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New drone testing sites could boost oil industry use
HOUSTON — A Federal Aviation Administration decision to permit testing of drones in Texas and at sites throughout the country will open the door to more use of unmanned aircraft by oil companies. Fuel Fix
Submitted 3 years 23 days ago

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Finally, the U.S. economy may be starting to hum
WASHINGTON — For the first time since 2007, the U.S. economy is poised to start the new year on a strong footing amid a flurry of signs that point to a firming recovery. From sales of cars and homes to hiring and the booming stock market, there are reasons to finally believe that the coming year will be markedly better than the last, and that a fits-and-starts-recovery will hit its stride. Sun Herald
Submitted 3 years 23 days ago

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Creating and Destroying “Good Jobs”
One of the most common refrains in discussions of public economic policy is the importance not only of creating “jobs” but of creating “good jobs,” usually meaning jobs with pay levels, benefits, and security that can support a middle class life style. For several decades following the end of the Great Depression and the Second World War, this usually meant, for blue collar workers, a unionized manufacturing job within one of the nation’s large corporations. For white collar workers and professionals, it also often meant a job within one of these large national corporations or within a government agency. mtpr.org
Submitted 3 years 23 days ago

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Congress Letting 55 Tax Breaks Expire At Year's End
WASHINGTON (AP) — In an almost annual ritual, Congress is letting a package of 55 popular tax breaks expire at the end of the year, creating uncertainty — once again — for millions of individuals and businesses. Huffington Post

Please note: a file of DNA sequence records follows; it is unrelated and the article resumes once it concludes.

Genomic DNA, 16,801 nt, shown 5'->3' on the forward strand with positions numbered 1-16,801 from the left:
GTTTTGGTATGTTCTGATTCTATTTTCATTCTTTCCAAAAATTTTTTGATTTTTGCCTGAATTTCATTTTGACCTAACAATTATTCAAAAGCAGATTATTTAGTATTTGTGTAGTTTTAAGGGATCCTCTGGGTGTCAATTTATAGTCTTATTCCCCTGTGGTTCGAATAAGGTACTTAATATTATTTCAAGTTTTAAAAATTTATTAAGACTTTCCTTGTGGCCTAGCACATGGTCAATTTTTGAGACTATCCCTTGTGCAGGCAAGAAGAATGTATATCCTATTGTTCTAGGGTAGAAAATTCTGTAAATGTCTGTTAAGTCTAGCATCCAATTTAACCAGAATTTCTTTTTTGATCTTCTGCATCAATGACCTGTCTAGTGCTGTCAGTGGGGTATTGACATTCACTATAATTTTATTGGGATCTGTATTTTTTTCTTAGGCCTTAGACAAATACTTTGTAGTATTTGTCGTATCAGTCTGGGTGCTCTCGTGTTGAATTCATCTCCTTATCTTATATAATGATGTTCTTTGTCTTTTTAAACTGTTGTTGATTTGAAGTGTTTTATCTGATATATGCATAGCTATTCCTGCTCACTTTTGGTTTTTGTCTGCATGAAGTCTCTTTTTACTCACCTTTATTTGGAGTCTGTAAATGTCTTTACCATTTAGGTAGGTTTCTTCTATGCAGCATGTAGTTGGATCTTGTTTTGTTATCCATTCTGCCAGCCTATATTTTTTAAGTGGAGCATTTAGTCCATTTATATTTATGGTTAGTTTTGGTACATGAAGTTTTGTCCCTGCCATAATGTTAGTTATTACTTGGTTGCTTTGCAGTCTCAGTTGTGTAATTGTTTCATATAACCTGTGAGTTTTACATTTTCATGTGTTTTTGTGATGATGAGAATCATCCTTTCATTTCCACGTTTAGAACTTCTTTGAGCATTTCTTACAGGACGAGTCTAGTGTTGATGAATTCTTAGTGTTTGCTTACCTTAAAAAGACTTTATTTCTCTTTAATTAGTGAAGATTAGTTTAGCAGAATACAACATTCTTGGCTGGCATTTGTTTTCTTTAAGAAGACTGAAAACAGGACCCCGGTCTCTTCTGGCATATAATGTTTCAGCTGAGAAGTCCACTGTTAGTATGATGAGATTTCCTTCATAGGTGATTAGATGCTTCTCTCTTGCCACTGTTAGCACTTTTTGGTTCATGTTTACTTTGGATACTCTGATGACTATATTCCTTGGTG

Submitted 3 years 23 days ago

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The “middle class” myth: Here’s why wages are really so low today
Let me tell you the story of an “unskilled” worker in America who lived better than most of today’s college graduates. In the winter of 1965, Rob Stanley graduated from Chicago Vocational High School, on the city’s Far South Side. Pay rent, his father told him, or get out of the house. So Stanley walked over to Interlake Steel, where he was immediately hired to shovel taconite into the blast furnace on the midnight shift. It was the crummiest job in the mill, mindless grunt work, but it paid $2.32 an hour — enough for an apartment and a car. That was enough for Stanley, whose main ambition was playing football with the local sandlot all-stars, the Bonivirs. Salon
Submitted 3 years 23 days ago

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Nuclear energy fights wind, natural gas to reach market
Clean energy sources like wind and nuclear are fighting each other to replace sources of electricity that are heavy carbon emitters. Both wind and nuclear energy are being squeezed by natural gas production, which offers a slightly cleaner alternative to coal. Still, natural gas leaves a carbon footprint three times as large as the nation's goal to cut emissions. The Hil
Submitted 3 years 23 days ago

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Harold Simmons' Texas-Sized Plan for Nuclear Waste